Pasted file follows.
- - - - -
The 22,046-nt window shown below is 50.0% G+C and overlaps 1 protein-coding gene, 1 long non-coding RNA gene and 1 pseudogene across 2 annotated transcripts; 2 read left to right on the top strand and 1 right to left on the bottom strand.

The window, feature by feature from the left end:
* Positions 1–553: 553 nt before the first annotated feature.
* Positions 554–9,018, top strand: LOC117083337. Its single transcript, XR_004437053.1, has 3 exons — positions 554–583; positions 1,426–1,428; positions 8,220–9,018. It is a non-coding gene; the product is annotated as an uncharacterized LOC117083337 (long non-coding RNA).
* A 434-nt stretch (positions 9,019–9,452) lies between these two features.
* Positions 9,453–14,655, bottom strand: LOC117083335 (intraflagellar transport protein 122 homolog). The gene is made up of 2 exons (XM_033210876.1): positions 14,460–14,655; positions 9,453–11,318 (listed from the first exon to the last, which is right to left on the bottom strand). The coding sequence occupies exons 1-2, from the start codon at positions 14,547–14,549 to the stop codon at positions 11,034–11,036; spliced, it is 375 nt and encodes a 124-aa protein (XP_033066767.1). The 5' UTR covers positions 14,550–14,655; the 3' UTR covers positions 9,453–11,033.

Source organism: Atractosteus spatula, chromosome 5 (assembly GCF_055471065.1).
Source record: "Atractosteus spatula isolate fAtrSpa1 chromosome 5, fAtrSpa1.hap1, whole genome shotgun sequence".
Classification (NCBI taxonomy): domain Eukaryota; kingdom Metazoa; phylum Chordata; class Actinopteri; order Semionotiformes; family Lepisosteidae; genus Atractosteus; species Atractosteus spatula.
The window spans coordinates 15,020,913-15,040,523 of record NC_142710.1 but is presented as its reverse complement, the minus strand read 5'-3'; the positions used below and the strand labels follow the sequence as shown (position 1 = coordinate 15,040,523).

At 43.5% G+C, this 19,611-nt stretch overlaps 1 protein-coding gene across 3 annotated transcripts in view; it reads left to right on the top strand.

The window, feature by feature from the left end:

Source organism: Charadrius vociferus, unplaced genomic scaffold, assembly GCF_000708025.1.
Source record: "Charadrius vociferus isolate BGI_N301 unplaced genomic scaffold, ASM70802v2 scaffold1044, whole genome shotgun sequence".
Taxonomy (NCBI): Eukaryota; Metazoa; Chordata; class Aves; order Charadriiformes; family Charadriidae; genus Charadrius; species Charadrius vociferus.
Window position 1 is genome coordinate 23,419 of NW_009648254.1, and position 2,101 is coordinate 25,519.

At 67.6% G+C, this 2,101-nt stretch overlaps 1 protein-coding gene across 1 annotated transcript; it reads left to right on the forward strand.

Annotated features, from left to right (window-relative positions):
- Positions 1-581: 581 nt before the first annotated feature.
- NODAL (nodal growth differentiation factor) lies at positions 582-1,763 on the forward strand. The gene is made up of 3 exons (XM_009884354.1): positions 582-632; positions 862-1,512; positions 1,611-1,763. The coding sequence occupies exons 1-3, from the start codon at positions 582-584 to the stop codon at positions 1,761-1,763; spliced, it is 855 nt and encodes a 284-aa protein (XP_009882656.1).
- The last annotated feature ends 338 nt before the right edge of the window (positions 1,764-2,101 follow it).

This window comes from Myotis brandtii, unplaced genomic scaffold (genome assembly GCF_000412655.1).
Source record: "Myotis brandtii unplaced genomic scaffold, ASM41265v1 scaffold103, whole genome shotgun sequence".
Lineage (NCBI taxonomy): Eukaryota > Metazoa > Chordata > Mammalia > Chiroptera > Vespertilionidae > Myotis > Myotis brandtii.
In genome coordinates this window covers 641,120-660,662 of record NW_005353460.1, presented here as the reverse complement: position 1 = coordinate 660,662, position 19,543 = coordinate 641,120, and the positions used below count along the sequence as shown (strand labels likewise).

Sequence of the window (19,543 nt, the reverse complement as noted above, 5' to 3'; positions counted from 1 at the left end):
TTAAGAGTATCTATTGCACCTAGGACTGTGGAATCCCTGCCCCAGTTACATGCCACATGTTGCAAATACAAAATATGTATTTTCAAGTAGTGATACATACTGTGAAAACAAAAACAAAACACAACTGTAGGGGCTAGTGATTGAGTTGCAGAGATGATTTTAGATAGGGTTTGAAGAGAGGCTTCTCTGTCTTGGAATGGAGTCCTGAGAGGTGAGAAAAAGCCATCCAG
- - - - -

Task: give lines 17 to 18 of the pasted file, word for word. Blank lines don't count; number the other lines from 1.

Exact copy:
At 67.6% G+C, this 2,101-nt stretch overlaps 1 protein-coding gene across 1 annotated transcript; it reads left to right on the forward strand.

Annotated features, from left to right (window-relative positions):